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Lymphangioma Circumscriptum
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Lymphangioma circumscriptum is somewhat of a misnomer because this skin condition is not a true tumor rather it is a congenital malformation of the superficial lymphatics. The lymphatic vessels become blocked causing a backup of lymph into small pockets. They are often noted to have a frogspawn appearance. These groups of vesicles are found most commonly on the abdomen, axillae (armpit), and mouth. Lymphangioma circumscriptum found in the mouth is typically located on the tongue.

As stated above these malformations cause cyst-like lesions due to lymph backup into small pockets, giving them a yellow appearance. If blood is present in the lesion it will appear red or pink. The papules can look like warts, especially when located on the palms and soles.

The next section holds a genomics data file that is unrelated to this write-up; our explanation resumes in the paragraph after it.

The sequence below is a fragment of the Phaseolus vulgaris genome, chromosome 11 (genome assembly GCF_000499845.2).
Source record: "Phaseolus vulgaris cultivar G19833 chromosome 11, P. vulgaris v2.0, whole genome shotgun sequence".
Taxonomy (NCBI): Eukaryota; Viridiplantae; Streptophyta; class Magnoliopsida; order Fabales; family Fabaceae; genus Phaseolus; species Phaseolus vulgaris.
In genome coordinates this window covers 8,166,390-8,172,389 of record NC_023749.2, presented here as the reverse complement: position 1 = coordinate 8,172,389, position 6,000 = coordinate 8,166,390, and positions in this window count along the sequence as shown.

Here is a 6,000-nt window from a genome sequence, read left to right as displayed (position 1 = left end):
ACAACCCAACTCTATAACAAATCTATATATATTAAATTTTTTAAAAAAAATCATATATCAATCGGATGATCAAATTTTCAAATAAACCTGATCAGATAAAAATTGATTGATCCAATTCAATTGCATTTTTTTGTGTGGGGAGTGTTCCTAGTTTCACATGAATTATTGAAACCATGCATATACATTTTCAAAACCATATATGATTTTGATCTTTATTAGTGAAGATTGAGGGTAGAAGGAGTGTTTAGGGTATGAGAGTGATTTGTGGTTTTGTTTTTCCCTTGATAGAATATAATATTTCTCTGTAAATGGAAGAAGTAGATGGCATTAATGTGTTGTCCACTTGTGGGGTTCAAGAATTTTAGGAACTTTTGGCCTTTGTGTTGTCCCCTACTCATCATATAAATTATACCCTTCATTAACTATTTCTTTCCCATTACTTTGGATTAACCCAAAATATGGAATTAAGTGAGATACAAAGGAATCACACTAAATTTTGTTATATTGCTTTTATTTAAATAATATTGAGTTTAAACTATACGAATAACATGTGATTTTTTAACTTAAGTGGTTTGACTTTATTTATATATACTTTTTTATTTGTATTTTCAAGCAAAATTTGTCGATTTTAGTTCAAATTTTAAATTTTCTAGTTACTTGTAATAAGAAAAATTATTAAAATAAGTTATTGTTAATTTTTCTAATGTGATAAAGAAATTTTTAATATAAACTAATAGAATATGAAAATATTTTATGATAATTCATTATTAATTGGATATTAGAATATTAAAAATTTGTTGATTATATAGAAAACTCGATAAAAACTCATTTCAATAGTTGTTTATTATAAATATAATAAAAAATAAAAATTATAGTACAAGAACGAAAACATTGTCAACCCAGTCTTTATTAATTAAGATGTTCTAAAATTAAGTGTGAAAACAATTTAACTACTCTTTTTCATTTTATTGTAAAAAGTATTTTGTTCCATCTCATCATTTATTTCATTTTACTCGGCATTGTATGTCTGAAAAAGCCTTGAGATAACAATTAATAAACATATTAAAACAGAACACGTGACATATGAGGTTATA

The diagnosis of lymphangioma circumscriptum is made by inspection. This condition can be associated with deeper lymphatic malformations in the subcutaneous tissues and muscles. The deeper malformations should be evaluated with an MRI or other radiologic imaging.

Lymphangioma circumscriptum is a benign condition so treatment is not required. However, it is often bothersome so the vesicles are surgically removed. Drainage of the cysts is a possible treatment but does not have lasting effects. Several procedures can be used to remove the lesions such as dermabrasion and laser therapy. If there is no deeper malformation, then these treatments provide an excellent prognosis.

 

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The medical information provided in this site is for educational purposes only and is the property of the American Osteopathic College of Dermatology. It is not intended nor implied to be a substitute for professional medical advice and shall not create a physician - patient relationship. If you have a specific question or concern about a skin lesion or disease, please consult a dermatologist. Any use, re-creation, dissemination, forwarding or copying of this information is strictly prohibited unless expressed written permission is given by the American Osteopathic College of Dermatology.

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